Three hours later and several cups of coffee, the accounts finally balanced. The second presentation could go on as scheduled tomorrow, their fate settled except Mr Femi, whose hold on his job was already teetering. She knew their boss was not going to take this last botched episode lightly. She shut her laptop, yawning as she did so. Her eyes were red rimmed and as she stood up, she heard a creaking sound. Her back was acting up again. She stepped out, strapping her bag on her shoulders and bade her colleagues goodbye.
Just the thought of food preparation weakened her despite the gnawing hunger. She stepped into the car park and remembered her car was at the mechanic’s workshop. Her shoulders dropped. Wrong timing for all these. She glanced at her wristwatch. It was almost 10pm. Sighing, she made her way to the bus stop. Hunger made her extremely sensitive to the street food scents around her. As she stood waiting for a bus going her way, her stomach growled. She placed her hand on her stomach. The aroma of roasted chicken and suya (thin sliced peppered barbecued beef) wafted across the air. It smelled delicious. Her stomach protested again. She looked around embarrassed hoping no one heard the rumble. Her glance fell on a little girl sitting morosely with her wares on a tray beside her. It was clear that the girl was exhausted from trekking and walking with her tray on her head. Poju’s heart skipped. What was this little girl doing at this time of the night by the roadside? She drew closer and the girl looked up expectantly. “Aunty, you go buy kokoro?” Pointing to her tray where a corn delicacy laid tied in small nylons. Honestly, Poju had no intention of buying but her heart was moved with compassion so she replied affirmative. The girl smiled in joy. “Aunty how much?”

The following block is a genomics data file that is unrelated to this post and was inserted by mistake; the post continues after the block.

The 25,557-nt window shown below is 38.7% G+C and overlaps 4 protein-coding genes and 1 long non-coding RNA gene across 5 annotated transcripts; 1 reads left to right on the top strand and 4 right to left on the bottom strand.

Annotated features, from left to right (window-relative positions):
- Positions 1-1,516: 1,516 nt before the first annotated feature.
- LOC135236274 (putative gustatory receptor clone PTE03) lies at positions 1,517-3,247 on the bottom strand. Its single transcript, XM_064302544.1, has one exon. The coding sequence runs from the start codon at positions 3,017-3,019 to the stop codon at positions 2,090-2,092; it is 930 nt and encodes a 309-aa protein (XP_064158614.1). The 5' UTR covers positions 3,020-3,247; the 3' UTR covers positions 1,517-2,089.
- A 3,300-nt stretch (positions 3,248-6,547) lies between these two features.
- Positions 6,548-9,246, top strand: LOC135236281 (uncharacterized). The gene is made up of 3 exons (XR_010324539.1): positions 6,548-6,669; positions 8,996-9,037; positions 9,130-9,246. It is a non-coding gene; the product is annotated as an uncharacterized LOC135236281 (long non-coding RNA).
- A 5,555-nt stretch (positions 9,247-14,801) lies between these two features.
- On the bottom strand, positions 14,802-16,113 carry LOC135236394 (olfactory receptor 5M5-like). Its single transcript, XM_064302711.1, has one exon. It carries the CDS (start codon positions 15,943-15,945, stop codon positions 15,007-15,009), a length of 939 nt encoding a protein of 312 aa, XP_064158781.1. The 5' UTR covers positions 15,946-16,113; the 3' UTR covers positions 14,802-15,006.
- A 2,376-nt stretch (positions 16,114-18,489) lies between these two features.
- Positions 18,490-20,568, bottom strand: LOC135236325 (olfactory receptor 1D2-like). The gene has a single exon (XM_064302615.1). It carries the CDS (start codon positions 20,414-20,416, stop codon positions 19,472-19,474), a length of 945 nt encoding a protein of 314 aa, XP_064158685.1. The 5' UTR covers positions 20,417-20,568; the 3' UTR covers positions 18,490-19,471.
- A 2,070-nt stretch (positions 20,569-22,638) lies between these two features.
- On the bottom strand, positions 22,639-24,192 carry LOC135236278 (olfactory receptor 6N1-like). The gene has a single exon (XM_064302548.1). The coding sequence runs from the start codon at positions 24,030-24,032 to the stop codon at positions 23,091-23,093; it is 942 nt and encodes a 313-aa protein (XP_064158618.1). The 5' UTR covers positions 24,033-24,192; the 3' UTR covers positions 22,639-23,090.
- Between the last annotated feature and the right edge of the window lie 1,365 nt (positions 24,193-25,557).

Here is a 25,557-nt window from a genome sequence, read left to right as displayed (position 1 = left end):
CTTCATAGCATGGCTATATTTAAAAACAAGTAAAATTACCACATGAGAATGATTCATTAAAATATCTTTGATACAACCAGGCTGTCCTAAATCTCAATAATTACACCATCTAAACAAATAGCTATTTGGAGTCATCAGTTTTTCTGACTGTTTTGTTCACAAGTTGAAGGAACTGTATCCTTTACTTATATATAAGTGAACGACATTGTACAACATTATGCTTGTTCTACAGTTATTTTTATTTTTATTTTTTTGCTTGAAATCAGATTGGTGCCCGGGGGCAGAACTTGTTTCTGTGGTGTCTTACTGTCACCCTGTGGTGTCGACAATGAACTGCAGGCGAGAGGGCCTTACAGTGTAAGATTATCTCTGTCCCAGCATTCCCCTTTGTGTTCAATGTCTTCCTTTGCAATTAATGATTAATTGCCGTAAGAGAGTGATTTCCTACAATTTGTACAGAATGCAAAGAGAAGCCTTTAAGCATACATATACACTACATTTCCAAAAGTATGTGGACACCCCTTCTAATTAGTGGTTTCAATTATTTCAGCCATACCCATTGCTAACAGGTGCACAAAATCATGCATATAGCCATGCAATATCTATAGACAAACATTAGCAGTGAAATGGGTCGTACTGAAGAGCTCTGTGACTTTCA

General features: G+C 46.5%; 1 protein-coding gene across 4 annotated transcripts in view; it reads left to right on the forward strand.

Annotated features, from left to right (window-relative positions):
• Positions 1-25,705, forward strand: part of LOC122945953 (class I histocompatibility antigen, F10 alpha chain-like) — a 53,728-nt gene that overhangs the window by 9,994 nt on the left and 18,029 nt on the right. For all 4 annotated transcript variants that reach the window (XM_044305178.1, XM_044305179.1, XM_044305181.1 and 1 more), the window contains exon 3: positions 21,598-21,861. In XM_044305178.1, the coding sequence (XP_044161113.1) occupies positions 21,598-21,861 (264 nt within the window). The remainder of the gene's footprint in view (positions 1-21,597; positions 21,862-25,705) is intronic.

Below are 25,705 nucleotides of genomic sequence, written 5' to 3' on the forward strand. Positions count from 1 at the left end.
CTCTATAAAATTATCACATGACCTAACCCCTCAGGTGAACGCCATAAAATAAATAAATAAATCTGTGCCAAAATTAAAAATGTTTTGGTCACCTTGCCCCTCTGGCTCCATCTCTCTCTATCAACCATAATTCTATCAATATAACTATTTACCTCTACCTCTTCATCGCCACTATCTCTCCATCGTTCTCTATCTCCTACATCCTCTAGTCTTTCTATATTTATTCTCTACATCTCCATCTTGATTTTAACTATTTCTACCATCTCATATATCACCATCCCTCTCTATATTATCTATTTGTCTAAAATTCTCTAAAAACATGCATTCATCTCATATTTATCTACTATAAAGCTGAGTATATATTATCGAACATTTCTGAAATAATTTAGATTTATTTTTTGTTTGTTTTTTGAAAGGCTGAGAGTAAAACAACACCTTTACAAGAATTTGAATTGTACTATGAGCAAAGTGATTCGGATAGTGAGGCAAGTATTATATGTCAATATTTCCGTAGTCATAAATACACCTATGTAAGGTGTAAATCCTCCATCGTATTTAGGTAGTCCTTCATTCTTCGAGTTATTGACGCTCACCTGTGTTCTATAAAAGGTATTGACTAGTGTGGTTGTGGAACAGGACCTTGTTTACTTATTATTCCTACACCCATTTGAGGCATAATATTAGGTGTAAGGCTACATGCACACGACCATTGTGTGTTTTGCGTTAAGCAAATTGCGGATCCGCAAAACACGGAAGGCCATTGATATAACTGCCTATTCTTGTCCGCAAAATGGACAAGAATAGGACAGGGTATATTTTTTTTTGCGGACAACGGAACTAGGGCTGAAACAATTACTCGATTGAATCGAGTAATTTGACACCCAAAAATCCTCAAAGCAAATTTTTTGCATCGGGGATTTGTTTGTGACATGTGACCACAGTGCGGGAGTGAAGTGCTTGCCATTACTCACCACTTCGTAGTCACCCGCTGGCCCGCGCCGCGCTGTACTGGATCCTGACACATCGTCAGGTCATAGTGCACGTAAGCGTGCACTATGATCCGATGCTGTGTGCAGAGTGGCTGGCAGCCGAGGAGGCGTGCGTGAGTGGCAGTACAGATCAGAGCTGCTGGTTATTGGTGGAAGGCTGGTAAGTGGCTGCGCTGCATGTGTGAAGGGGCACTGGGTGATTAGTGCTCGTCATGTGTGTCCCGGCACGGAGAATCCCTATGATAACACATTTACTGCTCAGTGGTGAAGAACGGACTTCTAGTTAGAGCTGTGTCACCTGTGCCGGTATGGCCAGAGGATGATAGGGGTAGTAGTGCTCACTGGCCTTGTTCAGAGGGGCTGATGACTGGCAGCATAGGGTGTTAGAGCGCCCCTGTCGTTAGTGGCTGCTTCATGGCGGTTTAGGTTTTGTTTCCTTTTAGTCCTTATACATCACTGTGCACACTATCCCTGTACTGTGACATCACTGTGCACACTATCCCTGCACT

She was touched. “How much is one?”
“Aunty, na ₦50.” The girl responded in pidgin.
“Hmmm …….you have 10 packs remaining. That is ₦500. Pack everything for me” as she put her hand inside her bag to bring out the money.
The girl eyes shone in delight as she deftly packed everything into a black nylon and tied the it. “Aunty, Olorun bukun fun o. God bless you. “
“Ami” replied Poju as stretched her hand to collect the bag. Her eyes caught sight of a large burn scar on the child’s arm. Noting the direction of her gaze, the girl quickly withdrew her hand and picked her tray. Standing, she picked up her wrapper that she had used to support her tray.
Poju observed her discomfort and pretended not to have noticed the scar.
“Ki ‘ni oruko re? What’s your name?”
The girl paused and looked at her, her tray clanging against her calf.
“My name?….eh…” She stuttered. “My name is Ify.”
“Ify, that’s not a yoruba name. Yet you speak yoruba well.” She mused. “By the way, why are you out at this time? You are supposed to be at home. It’s late.” Poju looked at her watch. “It is 10pm.”
Ify’s gazed changed to alarm as she looked over Poju’s shoulders. Her demeanour changed, her behaviour turned skittish. Poju looked back but did not see anyone among the milling night crowd at the bus stop that could cause that intense fear she saw in Ify’s eyes. She turned back to see Ify scurrying away like a scared rabbit.
Poju was perplexed, her face scrunched up. “What just happened?” she asked herself. She shrugged and put her purchase inside her bag and turned back to the bus queue.
Image by Lisa Feythe
Story by Oruare Ojimadu